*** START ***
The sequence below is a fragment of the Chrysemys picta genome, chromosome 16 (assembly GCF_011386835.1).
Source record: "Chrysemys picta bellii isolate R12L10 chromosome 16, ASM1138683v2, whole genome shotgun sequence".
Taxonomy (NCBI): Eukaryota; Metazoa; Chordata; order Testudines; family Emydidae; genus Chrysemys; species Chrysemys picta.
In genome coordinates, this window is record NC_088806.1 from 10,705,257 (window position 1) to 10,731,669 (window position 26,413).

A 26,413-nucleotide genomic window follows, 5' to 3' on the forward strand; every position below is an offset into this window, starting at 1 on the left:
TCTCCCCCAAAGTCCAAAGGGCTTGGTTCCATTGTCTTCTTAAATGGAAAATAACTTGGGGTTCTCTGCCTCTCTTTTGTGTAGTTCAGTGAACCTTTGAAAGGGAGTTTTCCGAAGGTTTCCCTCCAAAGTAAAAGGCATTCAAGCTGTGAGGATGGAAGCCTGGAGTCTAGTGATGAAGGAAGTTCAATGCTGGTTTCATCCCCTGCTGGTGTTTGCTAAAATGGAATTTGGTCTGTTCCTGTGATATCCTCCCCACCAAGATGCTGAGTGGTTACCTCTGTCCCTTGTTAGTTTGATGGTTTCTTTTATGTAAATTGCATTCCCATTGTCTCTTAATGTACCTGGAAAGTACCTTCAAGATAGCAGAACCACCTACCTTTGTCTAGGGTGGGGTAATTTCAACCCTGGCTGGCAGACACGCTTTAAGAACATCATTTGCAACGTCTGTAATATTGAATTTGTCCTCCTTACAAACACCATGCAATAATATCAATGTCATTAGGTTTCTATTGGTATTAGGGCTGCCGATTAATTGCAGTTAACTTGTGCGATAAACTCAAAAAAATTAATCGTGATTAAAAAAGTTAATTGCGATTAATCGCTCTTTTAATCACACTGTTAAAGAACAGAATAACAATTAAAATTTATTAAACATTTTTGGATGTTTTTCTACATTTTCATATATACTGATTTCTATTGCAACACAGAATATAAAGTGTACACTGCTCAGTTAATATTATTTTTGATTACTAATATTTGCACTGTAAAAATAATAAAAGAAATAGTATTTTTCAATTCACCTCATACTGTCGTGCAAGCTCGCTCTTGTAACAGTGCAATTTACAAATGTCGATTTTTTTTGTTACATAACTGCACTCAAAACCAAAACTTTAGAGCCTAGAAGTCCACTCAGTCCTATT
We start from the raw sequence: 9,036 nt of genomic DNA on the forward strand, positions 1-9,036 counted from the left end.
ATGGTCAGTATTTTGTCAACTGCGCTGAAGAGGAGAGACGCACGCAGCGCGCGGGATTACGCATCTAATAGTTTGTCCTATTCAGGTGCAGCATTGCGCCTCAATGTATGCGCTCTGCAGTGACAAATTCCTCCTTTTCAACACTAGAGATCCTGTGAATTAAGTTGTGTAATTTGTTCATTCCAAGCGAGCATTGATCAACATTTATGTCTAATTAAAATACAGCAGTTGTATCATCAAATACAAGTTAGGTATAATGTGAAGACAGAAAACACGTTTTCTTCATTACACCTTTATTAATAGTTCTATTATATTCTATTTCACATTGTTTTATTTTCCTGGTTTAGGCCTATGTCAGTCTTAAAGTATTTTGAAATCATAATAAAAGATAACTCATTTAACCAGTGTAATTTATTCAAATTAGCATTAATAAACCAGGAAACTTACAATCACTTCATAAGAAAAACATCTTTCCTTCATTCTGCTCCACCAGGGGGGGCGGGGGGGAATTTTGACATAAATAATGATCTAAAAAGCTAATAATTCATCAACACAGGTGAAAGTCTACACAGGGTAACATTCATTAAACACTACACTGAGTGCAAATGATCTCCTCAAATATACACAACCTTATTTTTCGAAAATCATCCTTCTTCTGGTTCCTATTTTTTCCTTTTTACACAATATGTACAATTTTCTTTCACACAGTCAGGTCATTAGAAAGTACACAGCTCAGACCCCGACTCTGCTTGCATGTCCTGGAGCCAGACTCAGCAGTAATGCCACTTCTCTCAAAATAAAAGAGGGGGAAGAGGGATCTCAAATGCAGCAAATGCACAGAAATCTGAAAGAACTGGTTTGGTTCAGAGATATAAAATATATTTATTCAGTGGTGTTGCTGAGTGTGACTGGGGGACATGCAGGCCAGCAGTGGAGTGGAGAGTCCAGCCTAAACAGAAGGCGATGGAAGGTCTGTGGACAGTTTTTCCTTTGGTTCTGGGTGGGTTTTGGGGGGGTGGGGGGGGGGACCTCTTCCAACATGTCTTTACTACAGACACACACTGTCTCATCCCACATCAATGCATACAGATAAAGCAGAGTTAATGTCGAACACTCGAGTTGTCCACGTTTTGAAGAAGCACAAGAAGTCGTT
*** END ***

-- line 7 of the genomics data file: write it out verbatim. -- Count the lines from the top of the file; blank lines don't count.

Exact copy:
We start from the raw sequence: 9,036 nt of genomic DNA on the forward strand, positions 1-9,036 counted from the left end.